- Several members of the 1924 Canadiens, en route to celebrate their win at owner Leo Dandurand's home, left it by a roadside after repairing a flat tire. The Cup was recovered exactly where they left it.
- In 1925, Lynn and Muzz Patrick, the children of Victoria Cougars manager-coach Lester Patrick, discover the Cup in the basement of their home, and scratched their names on the Cup with a nail. In 1940, both Lynn and Muzz would be properly engraved on the Cup as members of the New York Rangers. They would also urinate in the cup with teammates in 1940.
- During the 1940-41 season, the mortgage on the then-current Madison Square Garden was paid off. The arena management publicly burned the mortgage in the Cup. Some fans claimed that this act "desecrated" the Cup, leading to the alleged Curse of 1940, which "caused" the Rangers to wait 54 years for another Cup win.
- New York Islanders' Bryan Trottier admitted not only to sleeping with it (as have, apparently, dozens of players before and since), but also to unscrewing the bowl as a food dish for his dog.
- In 1988, the Edmonton Oilers' Mark Messier took it to a strip club and let fans drink out of it. The Cup wound up slightly bent in various places for reasons unknown. The Cup was repaired at a local automotive shop, and shipped back to the Hockey Hall of Fame.
- Both the 1991 Pittsburgh Penguins and 1993 Montreal Canadiens tested its buoyancy, causing it to wind up at the bottom of Mario Lemieux's and Patrick Roy's respective swimming pools ("The Stanley Cup," as pointed out by then-Canadiens captain Guy Carbonneau, "does not float.")
- Several 1994 Rangers, during their year with the Cup, took it to Belmont Park, a horse racing track just outside the New York City limits. While there, they filled the Cup with oats and let the previous Kentucky Derby winner, Go for Gin, eat out of it.
- Sylvain Lefebvre of the 1996 Colorado Avalanche had his daughter baptized in it.
- In 2003, the Cup was slated to make its first-ever visit to Slovakia with New Jersey Devils' Jiri Bicek, but it never arrived, having inadvertently been left behind in Canada; the Cup made the next flight out of Toronto.
- On August 22, 2004, Walter Neubrand, keeper of the Cup, was en route to Fort St. John, British Columbia to deliver it to Tampa Bay Lightning head scout Jake Goertzen. However, Air Canada officials at Vancouver International Airport removed the 35-pound (16 kilogram) trophy before takeoff because of weight restrictions. The Cup spent the night in the luggage area, 750 miles (1200 kilometres) away. It was flown to Fort St. John the following day.
Errors in engraving
There have also been errors on the engraving on the Cup, some of which also exist on the duplicate Cup found in the Hockey Hall of Fame:
- In 1929, Boston Bruins player-coach Cy Denneny's name was listed on the Cup twice (once as a player and once as a coach), with one being spelled correctly and the other as "Cy Dennenny".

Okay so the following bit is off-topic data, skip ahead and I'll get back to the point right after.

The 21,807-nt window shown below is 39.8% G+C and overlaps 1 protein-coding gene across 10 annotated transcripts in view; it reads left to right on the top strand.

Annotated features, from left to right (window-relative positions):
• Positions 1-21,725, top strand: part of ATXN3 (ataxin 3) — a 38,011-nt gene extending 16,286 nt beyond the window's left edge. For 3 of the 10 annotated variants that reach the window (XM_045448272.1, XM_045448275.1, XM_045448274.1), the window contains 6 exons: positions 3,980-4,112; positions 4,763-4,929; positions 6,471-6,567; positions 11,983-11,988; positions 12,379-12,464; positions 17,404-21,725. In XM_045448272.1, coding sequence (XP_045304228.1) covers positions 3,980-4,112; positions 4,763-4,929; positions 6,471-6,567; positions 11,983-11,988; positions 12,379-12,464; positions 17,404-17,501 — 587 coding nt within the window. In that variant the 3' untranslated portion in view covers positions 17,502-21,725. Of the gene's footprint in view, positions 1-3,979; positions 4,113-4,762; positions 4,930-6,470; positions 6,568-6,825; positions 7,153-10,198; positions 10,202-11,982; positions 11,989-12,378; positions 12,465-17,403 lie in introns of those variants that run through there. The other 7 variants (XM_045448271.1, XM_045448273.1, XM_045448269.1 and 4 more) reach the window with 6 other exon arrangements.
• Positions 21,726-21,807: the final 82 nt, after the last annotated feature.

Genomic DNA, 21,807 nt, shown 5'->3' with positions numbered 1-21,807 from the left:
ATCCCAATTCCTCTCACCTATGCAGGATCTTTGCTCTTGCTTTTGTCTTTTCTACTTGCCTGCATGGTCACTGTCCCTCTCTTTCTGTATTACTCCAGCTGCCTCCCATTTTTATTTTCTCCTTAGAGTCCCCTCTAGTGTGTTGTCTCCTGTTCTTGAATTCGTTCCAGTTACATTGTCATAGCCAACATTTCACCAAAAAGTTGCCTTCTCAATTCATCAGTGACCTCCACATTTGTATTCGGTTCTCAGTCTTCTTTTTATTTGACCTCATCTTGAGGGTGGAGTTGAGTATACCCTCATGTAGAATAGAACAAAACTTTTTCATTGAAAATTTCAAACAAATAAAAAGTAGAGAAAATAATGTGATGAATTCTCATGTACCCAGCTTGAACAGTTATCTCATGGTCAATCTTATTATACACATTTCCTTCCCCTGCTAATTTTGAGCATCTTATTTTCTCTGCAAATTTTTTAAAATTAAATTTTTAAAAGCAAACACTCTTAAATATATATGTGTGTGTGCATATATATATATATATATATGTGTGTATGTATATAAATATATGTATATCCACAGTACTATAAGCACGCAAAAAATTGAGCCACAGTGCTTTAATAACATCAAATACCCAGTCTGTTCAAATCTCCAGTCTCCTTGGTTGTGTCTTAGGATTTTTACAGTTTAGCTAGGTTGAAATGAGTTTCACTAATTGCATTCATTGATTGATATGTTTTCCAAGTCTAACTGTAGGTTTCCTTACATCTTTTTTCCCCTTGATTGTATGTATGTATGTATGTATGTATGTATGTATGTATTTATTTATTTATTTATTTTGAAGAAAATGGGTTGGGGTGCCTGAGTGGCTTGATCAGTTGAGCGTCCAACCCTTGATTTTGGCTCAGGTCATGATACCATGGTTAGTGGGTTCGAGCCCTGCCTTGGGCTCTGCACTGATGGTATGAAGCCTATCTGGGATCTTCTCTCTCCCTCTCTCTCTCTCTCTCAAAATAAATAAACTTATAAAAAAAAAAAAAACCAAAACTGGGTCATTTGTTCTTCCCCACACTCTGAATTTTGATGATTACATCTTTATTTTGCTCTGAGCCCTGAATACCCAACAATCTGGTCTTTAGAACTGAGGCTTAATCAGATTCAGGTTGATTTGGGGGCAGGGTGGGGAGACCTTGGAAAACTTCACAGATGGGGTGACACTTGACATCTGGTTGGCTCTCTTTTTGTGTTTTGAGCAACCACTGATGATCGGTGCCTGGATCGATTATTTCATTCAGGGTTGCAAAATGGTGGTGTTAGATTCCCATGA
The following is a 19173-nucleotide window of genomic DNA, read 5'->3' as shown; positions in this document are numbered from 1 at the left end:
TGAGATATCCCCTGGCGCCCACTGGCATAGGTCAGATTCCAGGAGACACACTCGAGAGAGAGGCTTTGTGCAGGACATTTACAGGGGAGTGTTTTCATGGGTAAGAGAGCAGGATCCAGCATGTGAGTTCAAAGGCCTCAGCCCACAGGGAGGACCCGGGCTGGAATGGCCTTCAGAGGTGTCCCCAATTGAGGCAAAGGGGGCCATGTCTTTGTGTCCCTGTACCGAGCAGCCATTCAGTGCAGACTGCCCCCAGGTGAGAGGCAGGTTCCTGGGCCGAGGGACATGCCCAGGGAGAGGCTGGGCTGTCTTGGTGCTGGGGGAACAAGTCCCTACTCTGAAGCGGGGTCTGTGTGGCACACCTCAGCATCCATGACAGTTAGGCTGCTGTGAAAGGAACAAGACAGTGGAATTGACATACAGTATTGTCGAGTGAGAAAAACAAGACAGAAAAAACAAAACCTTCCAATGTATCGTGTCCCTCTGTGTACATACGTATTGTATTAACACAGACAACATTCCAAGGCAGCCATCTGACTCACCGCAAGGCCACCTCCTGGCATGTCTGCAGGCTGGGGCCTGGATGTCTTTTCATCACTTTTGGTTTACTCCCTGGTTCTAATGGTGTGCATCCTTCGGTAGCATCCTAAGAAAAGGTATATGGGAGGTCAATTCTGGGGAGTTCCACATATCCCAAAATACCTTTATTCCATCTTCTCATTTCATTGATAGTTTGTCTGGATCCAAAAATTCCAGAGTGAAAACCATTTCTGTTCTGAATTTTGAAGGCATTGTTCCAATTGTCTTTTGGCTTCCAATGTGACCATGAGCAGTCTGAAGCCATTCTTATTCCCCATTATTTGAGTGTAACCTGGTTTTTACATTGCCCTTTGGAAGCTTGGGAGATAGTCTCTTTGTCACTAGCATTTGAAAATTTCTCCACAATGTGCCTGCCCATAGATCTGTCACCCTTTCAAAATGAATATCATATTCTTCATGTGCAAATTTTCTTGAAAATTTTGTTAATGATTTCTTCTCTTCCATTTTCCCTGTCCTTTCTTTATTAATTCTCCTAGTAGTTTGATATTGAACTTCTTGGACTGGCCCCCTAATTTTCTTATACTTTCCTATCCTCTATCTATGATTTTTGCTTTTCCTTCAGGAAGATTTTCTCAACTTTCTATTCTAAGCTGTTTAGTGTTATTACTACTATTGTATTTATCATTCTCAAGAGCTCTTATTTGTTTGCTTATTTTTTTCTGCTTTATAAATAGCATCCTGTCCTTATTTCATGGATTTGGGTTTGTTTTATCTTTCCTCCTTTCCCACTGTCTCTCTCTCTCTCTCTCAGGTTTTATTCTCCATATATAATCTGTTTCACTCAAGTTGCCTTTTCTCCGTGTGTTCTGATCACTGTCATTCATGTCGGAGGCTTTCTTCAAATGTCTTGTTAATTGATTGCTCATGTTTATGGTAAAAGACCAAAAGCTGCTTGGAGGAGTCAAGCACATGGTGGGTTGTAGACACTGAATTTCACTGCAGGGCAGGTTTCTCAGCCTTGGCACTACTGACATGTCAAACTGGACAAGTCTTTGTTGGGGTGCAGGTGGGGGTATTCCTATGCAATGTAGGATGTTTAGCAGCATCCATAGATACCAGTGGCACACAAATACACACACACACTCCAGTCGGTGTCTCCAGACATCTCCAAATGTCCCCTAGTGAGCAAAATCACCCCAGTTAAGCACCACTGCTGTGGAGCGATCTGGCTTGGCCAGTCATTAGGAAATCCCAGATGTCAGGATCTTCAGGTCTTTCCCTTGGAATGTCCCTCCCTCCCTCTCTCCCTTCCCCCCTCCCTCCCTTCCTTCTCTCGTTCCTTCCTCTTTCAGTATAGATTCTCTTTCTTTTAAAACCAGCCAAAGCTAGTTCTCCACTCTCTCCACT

- In 1952, Detroit Red Wings' coach Tommy Ivan's last name was misspelled as "Nivan", and Alex Delvecchio's last name was misspelled as "Belvecchio".
- In 1964, the Toronto Maple Leafs was misspelled as "Toronto Maple Leaes", the Montreal Canadiens was misspelled as "Montreal Canadiene" two years later, and in 1981, the New York Islanders were identified as the "New York Ilanders".
- In 1984, Oilers owner Peter Pocklington included his father, Basil Pocklington, on his trophy. However, as Basil had no connection to the team, his name was crossed out with a row of Xs.
- In 1996, Colorado Avalanche forward Adam Deadmarsh's last name was misspelled as "Deadmarch". It was later corrected, the first time that had ever happened. Six years later, Detroit Red Wings' goaltender Manny Legace's last name was misspelled "Lagace", and was also corrected.
Playoff games of note
1919 flu epidemic: Stanley Cup not awarded
During the 1918-19 Stanley Cup playoffs between the Montreal Canadiens and the Seattle Metropolitans, several Canadiens players contracted Spanish influenza, part of a worldwide epidemic. The finals were cancelled after five games. The final game was never played, because Montreal players Joe Hall, Manager Kennedy, Billy Coutu, Jack McDonald and Edouard Lalonde were hospitalized with influenza. Joe Hall died four days after the cancelled game, and the series was abandoned, remaining tied at 2-2-1. At that time, it was the only year for which the Stanley Cup was not awarded until the labour stoppage of 2004-2005.
1927 Stanley Cup brawl
In Game 4 of the 1927 Stanley Cup, Boston Bruins defenseman Billy Coutu started a Stanley Cup brawl, apparently at the request of coach Art Ross. Coutu punched referee Jerry LaFlamme. As a result, Billy Coutu was the first player to be suspended from the NHL for life. On October 8, 1929, the suspension was lifted so that Coutu could play in the minor leagues. He never played in the NHL again.
A labour dispute between the NHL's owners and the NHLPA, the union that represents the players, forced a lockout that began on September 15, 2004, leading to the cancellation of the 2004-05 season and Stanley Cup Playoffs on February 16, 2005. A fan site known as Free Stanley was also launched in hopes of having the Cup be given to the best hockey team in Canada; they called for a return to the "challenge cup format" previously used in competing for the Cup. A group in Ontario known as Justice for Stanley also filed an application with the Ontario Superior Court requesting a ruling on the terms of the Stanley Cup trust; they claimed that the trustees must award the trophy regardless of the NHL lockout. Governor General Adrienne Clarkson stated early in the dispute that the Cup should be awarded to the top women's hockey team since the lockout cancelled the NHL season, but on March 10, 2005, she announced that she would instead create a new trophy for women's hockey. Details of how the competition will be organized and the trophy awarded have not yet been announced. An annoucement on July 13, 2005 detailed the ending to the lockout. The players and owners agreed to a ratification of the Collective Bargaining Agreement in a twenty-four hour period on July 21 and July 22 of that year. On October 5,2005, the NHL began the 2005-2006 season with many revised rules.